When Northrop Grumman Corp. announced last week that it would eliminate some 8,000 jobs by the year 2001 with most of those cuts coming locally the national media characterized the downsizing as yet another blow to Southern California's aerospace industry.

Well, not really.

The cuts are relatively minor, were largely expected, and represent the final stage of a repositioning by L.A.'s aerospace industry.

"We're seeing that the principal growth is in defense electronics and space here in California, and not in aircraft," said Kent Kresa, Northrop's chairman, president and chief executive. "And the primary reason is that defense programs are few and far between."

Most of the jobs Northrop will eliminate by 2001 are in a sector that, for the most part, has been tailing off in L.A. for some time: final assembly of military aircraft.

After the B-2 program comes to an end in two years, the only military plane that will undergo final assembly in L.A. is Boeing Co.'s C-17 transport plane. That plane, which remains popular with the U.S. military, is assembled at Boeing's plant in Long Beach.

But as assembly work tails off, other sectors are showing strength in Los Angeles including commercial satellites, electronics systems, missile components and commercial aircraft components.

The number of jobs Northrop is eliminating in L.A. County while not insignificant at about 7,000 represents less than 4.9 percent of the area's total aerospace workforce.

Furthermore, many of the cuts particularly the 4,300 jobs in the B-2 stealth bomber program long had been expected. The B-2 program was known to be at risk ever since the end of the Cold War and the resulting defense downsizing of the early 1990s.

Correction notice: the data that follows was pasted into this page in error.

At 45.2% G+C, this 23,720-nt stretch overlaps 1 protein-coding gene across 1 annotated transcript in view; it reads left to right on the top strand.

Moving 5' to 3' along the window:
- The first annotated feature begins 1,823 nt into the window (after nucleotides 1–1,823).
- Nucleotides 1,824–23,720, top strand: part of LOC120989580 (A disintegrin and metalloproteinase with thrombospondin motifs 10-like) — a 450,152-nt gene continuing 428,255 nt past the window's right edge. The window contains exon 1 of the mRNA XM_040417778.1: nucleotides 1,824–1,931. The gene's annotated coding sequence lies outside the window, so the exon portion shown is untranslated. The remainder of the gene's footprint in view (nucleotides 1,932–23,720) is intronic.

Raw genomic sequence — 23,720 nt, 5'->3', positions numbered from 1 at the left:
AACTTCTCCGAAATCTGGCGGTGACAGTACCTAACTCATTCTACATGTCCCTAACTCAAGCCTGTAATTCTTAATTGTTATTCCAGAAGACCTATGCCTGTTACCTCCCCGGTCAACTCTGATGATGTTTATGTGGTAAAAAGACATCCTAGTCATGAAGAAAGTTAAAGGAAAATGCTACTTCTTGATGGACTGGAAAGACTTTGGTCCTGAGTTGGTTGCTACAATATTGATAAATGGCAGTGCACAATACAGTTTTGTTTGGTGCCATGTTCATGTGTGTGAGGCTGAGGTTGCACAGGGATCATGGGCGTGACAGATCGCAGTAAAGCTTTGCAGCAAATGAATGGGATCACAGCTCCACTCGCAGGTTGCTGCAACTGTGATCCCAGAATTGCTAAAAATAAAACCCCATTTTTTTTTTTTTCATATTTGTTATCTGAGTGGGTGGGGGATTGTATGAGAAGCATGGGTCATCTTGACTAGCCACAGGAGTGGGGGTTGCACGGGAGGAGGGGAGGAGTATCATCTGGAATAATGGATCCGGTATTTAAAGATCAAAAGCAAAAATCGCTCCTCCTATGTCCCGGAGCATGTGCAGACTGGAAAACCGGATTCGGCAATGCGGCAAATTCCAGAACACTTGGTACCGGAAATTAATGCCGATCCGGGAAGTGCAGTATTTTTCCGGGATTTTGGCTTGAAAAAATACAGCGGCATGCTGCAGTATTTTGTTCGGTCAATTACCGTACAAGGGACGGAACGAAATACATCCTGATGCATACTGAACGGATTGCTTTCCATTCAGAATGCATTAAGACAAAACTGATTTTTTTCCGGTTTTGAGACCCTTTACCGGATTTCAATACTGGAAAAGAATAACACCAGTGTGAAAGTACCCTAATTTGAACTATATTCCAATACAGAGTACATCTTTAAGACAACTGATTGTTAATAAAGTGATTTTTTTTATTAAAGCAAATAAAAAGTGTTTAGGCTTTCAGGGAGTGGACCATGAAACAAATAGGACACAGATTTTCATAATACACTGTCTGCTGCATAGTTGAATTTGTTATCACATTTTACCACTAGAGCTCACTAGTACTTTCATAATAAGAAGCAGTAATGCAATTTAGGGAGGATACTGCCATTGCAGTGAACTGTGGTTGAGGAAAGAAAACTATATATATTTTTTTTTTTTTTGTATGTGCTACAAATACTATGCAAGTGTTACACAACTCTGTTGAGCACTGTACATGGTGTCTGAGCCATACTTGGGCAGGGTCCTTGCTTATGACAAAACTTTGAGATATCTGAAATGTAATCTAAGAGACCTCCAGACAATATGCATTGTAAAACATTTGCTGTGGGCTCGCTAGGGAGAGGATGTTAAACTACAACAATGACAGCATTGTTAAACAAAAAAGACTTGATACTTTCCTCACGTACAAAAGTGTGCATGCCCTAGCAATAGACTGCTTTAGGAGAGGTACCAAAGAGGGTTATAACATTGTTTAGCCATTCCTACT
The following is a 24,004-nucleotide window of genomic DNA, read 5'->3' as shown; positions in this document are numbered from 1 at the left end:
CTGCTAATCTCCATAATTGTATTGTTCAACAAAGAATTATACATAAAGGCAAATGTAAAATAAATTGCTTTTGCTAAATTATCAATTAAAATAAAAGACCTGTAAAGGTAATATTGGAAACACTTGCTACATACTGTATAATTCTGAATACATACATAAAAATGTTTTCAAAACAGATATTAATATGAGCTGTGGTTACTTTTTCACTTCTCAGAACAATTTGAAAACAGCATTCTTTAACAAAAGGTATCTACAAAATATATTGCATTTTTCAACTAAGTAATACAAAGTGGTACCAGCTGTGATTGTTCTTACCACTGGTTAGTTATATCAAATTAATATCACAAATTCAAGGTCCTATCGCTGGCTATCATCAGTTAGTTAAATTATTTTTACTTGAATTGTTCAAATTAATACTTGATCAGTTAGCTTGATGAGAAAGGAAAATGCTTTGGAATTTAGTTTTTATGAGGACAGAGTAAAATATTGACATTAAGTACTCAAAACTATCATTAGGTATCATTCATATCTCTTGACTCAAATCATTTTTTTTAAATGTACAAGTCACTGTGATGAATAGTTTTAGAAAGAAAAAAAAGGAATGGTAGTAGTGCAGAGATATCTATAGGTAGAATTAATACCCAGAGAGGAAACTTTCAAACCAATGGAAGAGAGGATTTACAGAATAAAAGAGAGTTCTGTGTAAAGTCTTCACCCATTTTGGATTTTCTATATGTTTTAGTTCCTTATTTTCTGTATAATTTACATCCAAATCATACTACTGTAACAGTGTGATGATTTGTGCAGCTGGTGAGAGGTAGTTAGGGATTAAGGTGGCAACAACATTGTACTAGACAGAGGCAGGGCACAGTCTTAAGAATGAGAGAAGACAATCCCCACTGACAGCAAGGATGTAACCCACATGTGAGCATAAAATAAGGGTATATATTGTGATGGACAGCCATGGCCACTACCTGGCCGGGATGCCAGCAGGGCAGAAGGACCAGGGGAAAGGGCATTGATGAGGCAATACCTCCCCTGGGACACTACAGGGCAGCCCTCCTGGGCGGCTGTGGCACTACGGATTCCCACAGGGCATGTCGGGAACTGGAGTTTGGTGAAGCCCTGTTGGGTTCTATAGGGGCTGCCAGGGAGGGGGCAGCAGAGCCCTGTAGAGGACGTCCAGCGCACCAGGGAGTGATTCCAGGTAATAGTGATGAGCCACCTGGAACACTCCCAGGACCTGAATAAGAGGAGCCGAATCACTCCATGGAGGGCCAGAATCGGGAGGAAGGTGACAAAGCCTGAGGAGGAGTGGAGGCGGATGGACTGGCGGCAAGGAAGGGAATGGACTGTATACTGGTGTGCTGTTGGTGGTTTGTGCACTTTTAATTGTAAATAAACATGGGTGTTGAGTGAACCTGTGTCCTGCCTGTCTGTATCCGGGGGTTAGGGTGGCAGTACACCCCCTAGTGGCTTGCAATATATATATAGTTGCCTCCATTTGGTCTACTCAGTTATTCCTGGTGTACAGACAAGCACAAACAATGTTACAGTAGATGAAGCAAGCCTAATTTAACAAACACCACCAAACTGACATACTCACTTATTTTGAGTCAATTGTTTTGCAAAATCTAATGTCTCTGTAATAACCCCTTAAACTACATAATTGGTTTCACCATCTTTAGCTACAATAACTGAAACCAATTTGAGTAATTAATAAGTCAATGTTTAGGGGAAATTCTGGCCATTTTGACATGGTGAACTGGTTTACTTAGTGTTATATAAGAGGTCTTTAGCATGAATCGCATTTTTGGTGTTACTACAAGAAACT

"Certainly people understood for a long time that additional B-2 planes are not being funded," Kresa said.

Analysts and economists project that growth in other aerospace sectors will more than make up for the loss. Los Angeles County has about 144,000 aerospace and high-tech workers up from a low of 136,600 in October 1996 and that number is projected to increase to about 154,000 by 2005, according to the Economic Development Corp. of Los Angeles County.

In some ways, Northrop, whose proposed merger with Lockheed Martin Corp. was called off in the face of government opposition, reflects the changes.

The company expects to double its information technology and electronics business to about $2 billion in annual revenues within five years. It invested heavily in those sectors through last year's acquisition of Logicon Inc. Northrop also expects to add about 2,500 employees in that business sector by the end of 2000, which will partially offset what otherwise would have been a loss of 10,500 jobs at the company.

"I don't view (the cuts) as being a big deal," said Jon Kutler, president of aerospace investment firm Quarterdeck Investment Partners Inc. "Some of it is basically attrition, and things that were expected."

Other local operations poised for job growth include Hughes Space and Communications Co., which has received a spate of orders for commercial communications satellites over the last several years, and Boeing's Rocketdyne division, which makes parts for rockets used in launching satellites.

(Boeing was dealt a setback last week, as the first of its new Delta 3 rockets exploded shortly after liftoff off the coast of Florida, with a Hughes-built communications satellite on board.)

Kutler said what's driving aerospace is increased efficiency a trend most recently seen in Boeing's spate of layoffs and its push to make subcontractors more cost-efficient.

No one expects the local aerospace industry to regain the peak of 274,000 aerospace and high-tech workers in 1988. But the industry is expected to continue its current upticks particularly in commercial satellites, rockets and other components.

The commercial space sector will likely grow more than 10 percent annually over the next five to 10 years, according to a study of the local aerospace industry by A.T. Kearney Inc. Annual growth of more than 5 percent is also expected in the commercial aircraft sector and in new markets, such as special effects for the film and multimedia industries and global-navigation applications for satellites, the report said.

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